Pianist James Dick has turned a rolling pasture outside of Round Top into a haven for classical musicians from around the world.
The Americana singer-songwriter discusses one of Willie’s first iconic cover songs.
The piano teacher turned touring musician from Lockney has been inducted into several halls of fame across the U.S.
Bob Wills fans flock each spring to the tiny Panhandle town to “dance all night, dance a little longer.”
Willie’s longtime harmonica player discusses joining the band, stowaways on the bus, and “The Words Don’t Fit the Picture.”
In ‘12th of June,’ the Klein singer-songwriter shares the love and joys of home life.
One of America’s greatest songwriters talks Johnny Cash, Waylon Jennings, Kris Kristofferson, and Willie Nelson . . . and the surprising debt they owe “My Sharona.”
Our favorite Texas Monthly pieces featuring the country music star, who died on Saturday at 86, and the cultural phenomenon he helped inspire.
On the 50th anniversary of his eponymous 1972 record, five renowned singer-songwriters—including Jimmy Buffett and Lyle Lovett—celebrate Willis Alan Ramsey.
The Toronto rapper has an everywhere-and-nowhere relationship with place, but no city has influenced him as much as H-Town.
The 22-time Grammy winner talks faith, Ray Price, and the power of an irresistible first line in a lyric.
‘A Beautiful Time’ picks up where his "mortality trilogy" of albums left off, with an especially off-the-wall cover and new songs reflecting on life and death.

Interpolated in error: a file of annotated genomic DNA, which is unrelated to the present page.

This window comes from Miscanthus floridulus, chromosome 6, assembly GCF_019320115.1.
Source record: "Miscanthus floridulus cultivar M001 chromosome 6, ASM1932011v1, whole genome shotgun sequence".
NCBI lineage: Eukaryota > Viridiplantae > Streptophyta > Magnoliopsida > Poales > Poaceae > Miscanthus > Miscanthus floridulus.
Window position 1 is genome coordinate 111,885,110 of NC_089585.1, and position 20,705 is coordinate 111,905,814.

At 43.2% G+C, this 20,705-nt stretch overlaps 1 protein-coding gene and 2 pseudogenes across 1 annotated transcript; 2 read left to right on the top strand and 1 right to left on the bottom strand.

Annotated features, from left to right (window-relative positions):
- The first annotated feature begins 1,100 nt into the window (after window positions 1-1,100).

On this special birthday episode of ‘One by Willie,’ Paula Nelson talks about “Devil in a Sleepin’ Bag,” a song her dad wrote about his longtime drummer, Paul English—who happens to be her namesake.
The singer-songwriter talks about “Are You Sure,” getting her granddad into Willie’s poker game, and a gift Willie gave her that she’ll never smoke.
The Houstonian pulled double duty on ‘Saturday Night Live’ as host and musical guest. How’d she do?
Our latest season of interviews with notable Willie Nelson fans debuts April 20.
Bobbie Nelson, pianist and older sister to Texas music icon Willie Nelson, died Thursday morning at 91.
Plus: swing by an Austin jazz festival, then listen to a record dedicated to a SpongeBob SquarePants character on your way home.
We can’t let California win, y’all. Here’s everything you need to know about how to vote for Texas in the pop song competition.
In an upcoming record, the singer’s voice will be digitally aged. The Quintanilla family continues to misunderstand why Selena’s fans adored her.
Photos from this year's Luck Reunion, which welcomed back attendees for the first time since 2019.
The festival was smaller and less overwhelming than in times past, but that’s not necessarily a bad thing—or a sign of things to come.
The country legend dropped NFTs, an album, and a book before putting on a dazzling performance at the Moody Theater.
Kazka’s male members took up arms to repel Putin’s invasion. But the band’s singer, Oleksandra Zaritska, was still determined to appear at the festival.
No country music fan will be disappointed by ‘The Return of Tanya Tucker,’ which puts the focus on artistry and that one-in-a-million voice.